Performing One Transaction with Multiple People
There are a couple of instances you might want to share a transaction with your friends or family and ERC-4337 makes that possible.
Firstly, it allows you to set up a transaction that requires multiple signatures. So for example, you could set up a transaction that needs the signature of both you and your partner before validation.
The advancement also lets you share transactions in other ways. For example, while using ERC-4337 wallets you don’t always have to pay a gas fee., That’s because “sponsored transactions” are now possible, allowing another entity, such as a dApp or wallet provider, to pick up the transaction fee for you. To make it even easier, these wallets will also let you pay transactions with arbitrary tokens, such as ERC-20 tokens.
A more Seamless User Experience
The ERC-4337 standard allows for other functionalities too. For example, blockchain subscriptions will be possible, as the ERC-4337 standard can process automated and recurring payments. You can now set up a recurring payment to an online magazine or even a monthly coffee subscription using these types of accounts.
Additionally, you can set pre-approval and auto-approve transactions. This allows a more seamless experience for users, which is especially important for players of blockchain games.
Improved Security Measures
Finally, the ERC-4337 standard gives users more flexibility with their security. For example, it allows you to define rules regarding spending or approval. For example, you may want to limit the amount you can spend in a single transaction, within a single day, or even over a whole month. You can also use this standard to set up more complex methods to access your funds, requiring 2FA and a hardware wallet signature for transactions over a certain amount.
Like many smart wallets today ERC-4337 also has the power to let you recover your wallet.
If you lose access to your account, smart wallets use a feature called Social recovery. This is not a new concept. Argent is a good example of a smart wallet that allows specific people, called guardians, to help you regain access to your assets.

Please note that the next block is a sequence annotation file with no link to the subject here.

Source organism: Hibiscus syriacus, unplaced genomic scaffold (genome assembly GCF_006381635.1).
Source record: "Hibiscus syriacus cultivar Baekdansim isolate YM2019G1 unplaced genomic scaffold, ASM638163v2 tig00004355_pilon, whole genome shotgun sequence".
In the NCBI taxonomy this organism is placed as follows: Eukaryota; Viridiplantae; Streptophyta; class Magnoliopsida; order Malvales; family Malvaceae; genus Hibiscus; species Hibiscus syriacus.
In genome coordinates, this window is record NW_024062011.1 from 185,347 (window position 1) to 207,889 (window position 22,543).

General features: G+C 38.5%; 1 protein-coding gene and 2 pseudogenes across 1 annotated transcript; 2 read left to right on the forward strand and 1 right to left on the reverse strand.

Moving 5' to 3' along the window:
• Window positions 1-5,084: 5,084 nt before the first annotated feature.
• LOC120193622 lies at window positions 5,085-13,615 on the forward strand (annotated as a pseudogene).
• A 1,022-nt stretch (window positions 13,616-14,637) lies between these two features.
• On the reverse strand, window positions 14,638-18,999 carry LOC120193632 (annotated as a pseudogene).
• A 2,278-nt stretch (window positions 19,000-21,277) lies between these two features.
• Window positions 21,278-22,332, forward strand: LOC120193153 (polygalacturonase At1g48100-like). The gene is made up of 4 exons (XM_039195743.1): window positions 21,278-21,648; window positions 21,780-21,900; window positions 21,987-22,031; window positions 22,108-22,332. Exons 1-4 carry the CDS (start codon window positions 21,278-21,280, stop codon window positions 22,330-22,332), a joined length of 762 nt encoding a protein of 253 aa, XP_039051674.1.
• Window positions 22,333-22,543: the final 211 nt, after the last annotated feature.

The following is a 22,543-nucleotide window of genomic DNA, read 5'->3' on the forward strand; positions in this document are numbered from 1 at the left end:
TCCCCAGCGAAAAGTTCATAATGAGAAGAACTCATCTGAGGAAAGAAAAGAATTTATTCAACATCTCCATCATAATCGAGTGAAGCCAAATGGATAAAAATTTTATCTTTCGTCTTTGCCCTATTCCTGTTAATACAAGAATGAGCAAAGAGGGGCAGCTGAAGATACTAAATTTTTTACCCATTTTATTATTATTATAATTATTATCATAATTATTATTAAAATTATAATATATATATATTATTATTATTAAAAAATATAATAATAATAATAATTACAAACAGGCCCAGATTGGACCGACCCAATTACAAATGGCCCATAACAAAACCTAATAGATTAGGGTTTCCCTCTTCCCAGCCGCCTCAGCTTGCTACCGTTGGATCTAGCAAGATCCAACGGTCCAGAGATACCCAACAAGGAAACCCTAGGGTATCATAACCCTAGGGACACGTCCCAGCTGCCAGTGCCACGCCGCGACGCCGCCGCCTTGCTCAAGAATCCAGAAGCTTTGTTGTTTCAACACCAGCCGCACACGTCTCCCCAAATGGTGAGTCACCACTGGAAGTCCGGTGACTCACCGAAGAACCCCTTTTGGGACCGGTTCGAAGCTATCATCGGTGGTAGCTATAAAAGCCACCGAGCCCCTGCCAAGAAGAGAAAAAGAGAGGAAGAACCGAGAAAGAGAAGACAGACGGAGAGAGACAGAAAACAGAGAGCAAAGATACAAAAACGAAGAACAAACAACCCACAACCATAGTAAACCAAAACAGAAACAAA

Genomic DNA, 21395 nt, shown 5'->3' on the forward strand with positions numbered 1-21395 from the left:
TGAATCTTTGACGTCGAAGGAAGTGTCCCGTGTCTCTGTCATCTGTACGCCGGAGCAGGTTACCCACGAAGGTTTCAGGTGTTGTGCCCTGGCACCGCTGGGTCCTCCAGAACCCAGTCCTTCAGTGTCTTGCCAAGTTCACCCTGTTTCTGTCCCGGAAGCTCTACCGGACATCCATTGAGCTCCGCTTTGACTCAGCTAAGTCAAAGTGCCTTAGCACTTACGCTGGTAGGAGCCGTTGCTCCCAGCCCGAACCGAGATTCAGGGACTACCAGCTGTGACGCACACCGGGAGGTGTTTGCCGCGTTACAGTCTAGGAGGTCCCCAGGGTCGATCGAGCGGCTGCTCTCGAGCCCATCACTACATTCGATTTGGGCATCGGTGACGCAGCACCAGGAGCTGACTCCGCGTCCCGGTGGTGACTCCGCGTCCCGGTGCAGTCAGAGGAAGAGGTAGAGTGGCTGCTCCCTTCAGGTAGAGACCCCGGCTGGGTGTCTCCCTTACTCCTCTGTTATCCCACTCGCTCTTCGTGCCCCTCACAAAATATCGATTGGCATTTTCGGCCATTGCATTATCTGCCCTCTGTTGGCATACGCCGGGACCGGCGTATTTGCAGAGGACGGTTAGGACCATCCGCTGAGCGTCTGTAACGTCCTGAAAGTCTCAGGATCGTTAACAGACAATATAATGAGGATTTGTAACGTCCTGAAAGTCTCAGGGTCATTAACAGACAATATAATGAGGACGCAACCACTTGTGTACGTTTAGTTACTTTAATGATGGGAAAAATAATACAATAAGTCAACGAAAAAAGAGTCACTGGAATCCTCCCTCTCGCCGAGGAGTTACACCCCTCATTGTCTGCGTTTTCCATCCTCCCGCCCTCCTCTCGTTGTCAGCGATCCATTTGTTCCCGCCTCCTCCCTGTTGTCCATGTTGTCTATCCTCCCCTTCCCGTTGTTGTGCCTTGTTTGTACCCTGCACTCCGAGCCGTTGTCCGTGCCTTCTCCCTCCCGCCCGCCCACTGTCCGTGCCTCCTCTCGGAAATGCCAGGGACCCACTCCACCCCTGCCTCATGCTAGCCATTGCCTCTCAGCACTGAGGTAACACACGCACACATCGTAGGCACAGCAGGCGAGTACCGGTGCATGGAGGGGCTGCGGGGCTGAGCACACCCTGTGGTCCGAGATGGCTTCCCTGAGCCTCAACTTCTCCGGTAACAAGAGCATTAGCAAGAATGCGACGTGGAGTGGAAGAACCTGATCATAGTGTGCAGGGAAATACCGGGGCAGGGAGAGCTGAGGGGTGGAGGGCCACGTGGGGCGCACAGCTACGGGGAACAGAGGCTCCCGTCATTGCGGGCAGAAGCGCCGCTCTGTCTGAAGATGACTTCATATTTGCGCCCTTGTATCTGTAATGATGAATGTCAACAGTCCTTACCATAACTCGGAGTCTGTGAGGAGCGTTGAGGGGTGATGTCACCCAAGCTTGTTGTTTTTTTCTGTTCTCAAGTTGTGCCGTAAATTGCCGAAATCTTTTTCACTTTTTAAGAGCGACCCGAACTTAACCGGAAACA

The ERC-4337 standard aims to allow you to do something similar in a more decentralized way. The idea is that each thing you interact with on the blockchain can now help provide a piece of proof of who you are, instead of having to rely on a centralized validator.
So, How Does ERC-4337 Work?
To explain the ERC-4337 smart wallet standard introduces a new object (a basic unit of data that contains information and allows certain functions) to the Ethereum network.
The new object introduced by the ERC-4337 standard is called “UserOperation”. When a user initiates a UserOperation, it’s sent to the mempool – a place where transactions go to be validated. This is an entirely separate mempool from the one used for processing transactions on the Ethereum mainnet.
Firstly, you must understand that all transactions on the Ethereum network must be triggered and paid for by an Externally owned Account (EOA). Using a separate mempool lets users bypass these rules without affecting Ethereum’s underlying system.
It has different requirements to the mainnet, meaning you have more flexibility with the details of your transaction.
Firstly, you can perform multiple transactions at once. But more importantly, anyone with an EOA, such as a wallet provider, can pay the fees on behalf of the user.
To explain, once the userOperations are bundled into an Ethereum mainnet transaction, they still require payment via an EOA. However, ERC-4337 defines a way where it doesn’t actually need to be the user themselves. This makes the process more efficient and minimizes user fees.
How To Use Smart Wallets Securely
While a smart wallet may have more functionality than a traditional wallet, it doesn’t have to operate alone. It contains valuable assets, thus securing your smart wallet is very important.
To do so, it’s recommended that you set up your smart wallet with a hardware wallet. In short, your hardware wallet is designed to keep your private key safe from the internet and its risks. Working in tandem with your smart wallet, your hardware wallet can act as an unhackable verification method, allowing you to sign transactions with your smart wallet with confidence.
While web2 hardware like smartphones and laptops are subject to hacks, web3 hardware wallets are not. For this reason, using a hardware wallet with your smart wallet is still the most secure option for securing your digital assets. Ledger hardware wallets secure your keys with a secure Element chip, known to be one of the safest computer chips in existence. This means you can sign transactions with absolute confidence. For now, a Ledger Device is still the most secure option for protecting your keys- and therefore your assets.